Source: Flett FL, Hewitt PL, Heisel MJ. The destructiveness of perfectionism revisited: Implications for the assessment of suicide risk and the prevention of suicide. Review of General Psychology. 2014.

Eye Reflections in Photos Could Help Solve Crimes

Eyes are supposed to be windows to the soul — but they make even better mirrors. And what they reflect will astonish you.

Researchers studying the incredible level of detail in modern digital photographs were able to pick out the tiny reflections of faces hidden in the eyes of the subject. By zooming in on the subject’s eyes in high-resolution, passport-style photographs, they were able to pick out the faces and accurately identify them.

“The pupil of the eye is like a black mirror,” said Rob Jenkins, of the Department of Psychology at the University of York. “To enhance the image, you have to zoom in and adjust the contrast. A face image that is recovered from a reflection in the subject’s eye is about 30,000 times smaller than the subject’s face.”

Working with Christie Kerr, of the School of Psychology, University of Glasgow, Jenkins recovered the images of bystanders that were as small as 27 pixels across (1 megapixel is about a million pixels). Yet when presented to panelists in a face-matching task, observers were able to match the diminutive faces 71 percent of the time. When the faces were familiar ones, people recognized identity correctly 84 percent of the time.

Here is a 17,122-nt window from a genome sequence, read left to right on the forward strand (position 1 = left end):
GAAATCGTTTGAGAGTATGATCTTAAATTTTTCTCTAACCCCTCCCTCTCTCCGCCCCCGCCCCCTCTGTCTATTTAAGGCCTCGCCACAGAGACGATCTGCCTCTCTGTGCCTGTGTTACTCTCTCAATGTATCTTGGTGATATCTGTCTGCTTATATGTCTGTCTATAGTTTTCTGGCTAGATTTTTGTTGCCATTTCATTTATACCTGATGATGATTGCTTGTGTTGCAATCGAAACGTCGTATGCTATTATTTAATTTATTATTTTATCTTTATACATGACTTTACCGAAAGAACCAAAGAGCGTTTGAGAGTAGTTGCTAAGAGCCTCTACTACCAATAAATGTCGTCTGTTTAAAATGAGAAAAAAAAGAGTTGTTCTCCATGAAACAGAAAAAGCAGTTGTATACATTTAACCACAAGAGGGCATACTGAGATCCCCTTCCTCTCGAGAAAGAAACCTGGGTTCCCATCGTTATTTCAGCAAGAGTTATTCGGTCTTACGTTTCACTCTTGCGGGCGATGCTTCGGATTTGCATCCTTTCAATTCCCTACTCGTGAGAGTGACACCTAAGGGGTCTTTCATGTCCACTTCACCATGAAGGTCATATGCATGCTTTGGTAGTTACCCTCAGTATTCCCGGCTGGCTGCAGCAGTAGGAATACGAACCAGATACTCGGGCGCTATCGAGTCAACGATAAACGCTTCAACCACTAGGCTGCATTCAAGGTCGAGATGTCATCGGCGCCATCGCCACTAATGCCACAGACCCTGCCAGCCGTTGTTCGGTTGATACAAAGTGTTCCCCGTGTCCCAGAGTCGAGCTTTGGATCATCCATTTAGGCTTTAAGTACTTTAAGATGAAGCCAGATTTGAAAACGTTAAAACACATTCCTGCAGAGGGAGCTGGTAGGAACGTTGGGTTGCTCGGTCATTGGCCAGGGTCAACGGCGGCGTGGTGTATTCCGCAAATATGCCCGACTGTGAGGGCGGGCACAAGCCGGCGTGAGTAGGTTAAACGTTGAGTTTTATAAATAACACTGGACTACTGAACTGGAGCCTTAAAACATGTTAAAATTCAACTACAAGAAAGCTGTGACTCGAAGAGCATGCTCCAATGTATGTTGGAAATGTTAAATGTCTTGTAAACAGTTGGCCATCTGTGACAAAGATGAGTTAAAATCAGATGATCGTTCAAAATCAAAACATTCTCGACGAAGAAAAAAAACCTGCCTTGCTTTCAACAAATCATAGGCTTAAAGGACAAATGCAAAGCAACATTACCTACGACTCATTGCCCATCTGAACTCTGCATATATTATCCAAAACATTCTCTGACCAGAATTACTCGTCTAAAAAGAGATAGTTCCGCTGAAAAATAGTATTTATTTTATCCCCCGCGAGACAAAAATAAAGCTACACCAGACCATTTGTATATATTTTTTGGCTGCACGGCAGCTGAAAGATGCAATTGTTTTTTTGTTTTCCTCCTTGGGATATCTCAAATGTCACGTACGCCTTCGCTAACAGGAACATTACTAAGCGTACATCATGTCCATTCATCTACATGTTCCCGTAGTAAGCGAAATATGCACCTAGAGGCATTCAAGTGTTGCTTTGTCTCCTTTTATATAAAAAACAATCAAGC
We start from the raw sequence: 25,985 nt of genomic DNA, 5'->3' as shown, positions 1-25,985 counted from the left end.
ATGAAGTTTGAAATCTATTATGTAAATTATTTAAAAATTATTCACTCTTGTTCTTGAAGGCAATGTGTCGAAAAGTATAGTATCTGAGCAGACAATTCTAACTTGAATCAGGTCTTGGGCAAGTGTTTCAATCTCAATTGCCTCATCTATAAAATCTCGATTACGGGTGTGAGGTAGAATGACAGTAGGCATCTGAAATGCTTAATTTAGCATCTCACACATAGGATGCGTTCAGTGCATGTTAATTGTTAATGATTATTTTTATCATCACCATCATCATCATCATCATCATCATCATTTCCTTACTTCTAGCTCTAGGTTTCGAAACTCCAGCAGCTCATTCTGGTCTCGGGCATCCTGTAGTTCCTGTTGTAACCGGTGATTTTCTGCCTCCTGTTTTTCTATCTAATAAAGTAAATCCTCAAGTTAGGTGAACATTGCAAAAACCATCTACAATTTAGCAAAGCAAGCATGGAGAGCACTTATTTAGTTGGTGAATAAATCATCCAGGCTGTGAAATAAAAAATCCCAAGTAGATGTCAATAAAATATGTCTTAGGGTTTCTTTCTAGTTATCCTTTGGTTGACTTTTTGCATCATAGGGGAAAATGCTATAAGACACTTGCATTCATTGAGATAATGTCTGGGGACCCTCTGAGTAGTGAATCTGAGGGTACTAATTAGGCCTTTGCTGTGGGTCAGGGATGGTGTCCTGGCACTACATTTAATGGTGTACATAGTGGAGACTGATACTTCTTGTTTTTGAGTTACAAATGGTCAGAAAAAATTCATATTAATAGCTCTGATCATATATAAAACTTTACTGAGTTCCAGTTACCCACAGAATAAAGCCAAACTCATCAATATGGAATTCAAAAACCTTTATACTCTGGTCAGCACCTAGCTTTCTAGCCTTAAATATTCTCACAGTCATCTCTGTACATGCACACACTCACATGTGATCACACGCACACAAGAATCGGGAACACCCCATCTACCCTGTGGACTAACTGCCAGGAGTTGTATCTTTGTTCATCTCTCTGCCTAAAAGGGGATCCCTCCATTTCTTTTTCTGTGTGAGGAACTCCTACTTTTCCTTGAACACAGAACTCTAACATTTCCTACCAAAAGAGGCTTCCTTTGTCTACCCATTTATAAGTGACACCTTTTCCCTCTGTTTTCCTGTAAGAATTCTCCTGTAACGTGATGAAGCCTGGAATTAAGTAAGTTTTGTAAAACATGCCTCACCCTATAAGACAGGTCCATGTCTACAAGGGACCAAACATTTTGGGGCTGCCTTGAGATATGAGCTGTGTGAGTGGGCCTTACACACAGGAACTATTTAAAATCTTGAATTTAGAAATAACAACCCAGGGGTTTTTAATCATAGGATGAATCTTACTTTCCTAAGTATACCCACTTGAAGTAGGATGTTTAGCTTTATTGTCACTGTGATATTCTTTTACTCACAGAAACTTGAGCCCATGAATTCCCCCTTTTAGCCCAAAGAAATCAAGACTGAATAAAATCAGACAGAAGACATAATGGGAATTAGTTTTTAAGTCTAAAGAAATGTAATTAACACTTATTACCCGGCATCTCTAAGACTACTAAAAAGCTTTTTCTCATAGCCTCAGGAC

“Our findings thus highlight the remarkable robustness of human face recognition, as well as the untapped potential of high-resolution photography,” Jenkins said.

The pictures were taken with a high-end, 39-megapixel Hasselblad camera, snapped while the onlookers were close to the subject and the room well lit. But with smartphones that pack increasingly better digital sensors, even ordinary photos may soon capture a similar level of detail.

The Nokia Lumia 1020 has a 41-megapixel camera, for example; AT&T sells the phone for just $199.99.

The researchers say that in crimes in which the victims are photographed, such as hostage taking or child sex abuse, reflections in the eyes of the photographic subject could help to identify perpetrators.

Images of people retrieved from cameras seized as evidence during criminal investigations may be used to piece together networks of associates or to link individuals to particular locations.

Weird Ancient Black Hole Has Extra Suck.

Astronomers observing distant quasars have discovered something puzzling about a very rare class of these enigmatic objects — some appear to be sucking material inwards at relativistic speeds, whereas the vast majority of quasars do exactly the opposite.

Quasars dominated the early Cosmos, generating vast quantities of radiation that can be observed today right at the edge of our observable Universe. Consisting of an active supermassive black hole and a searing disk of plasma in the cores of young galaxies, the vast majority of quasars eject material from their energetic environments at high speed.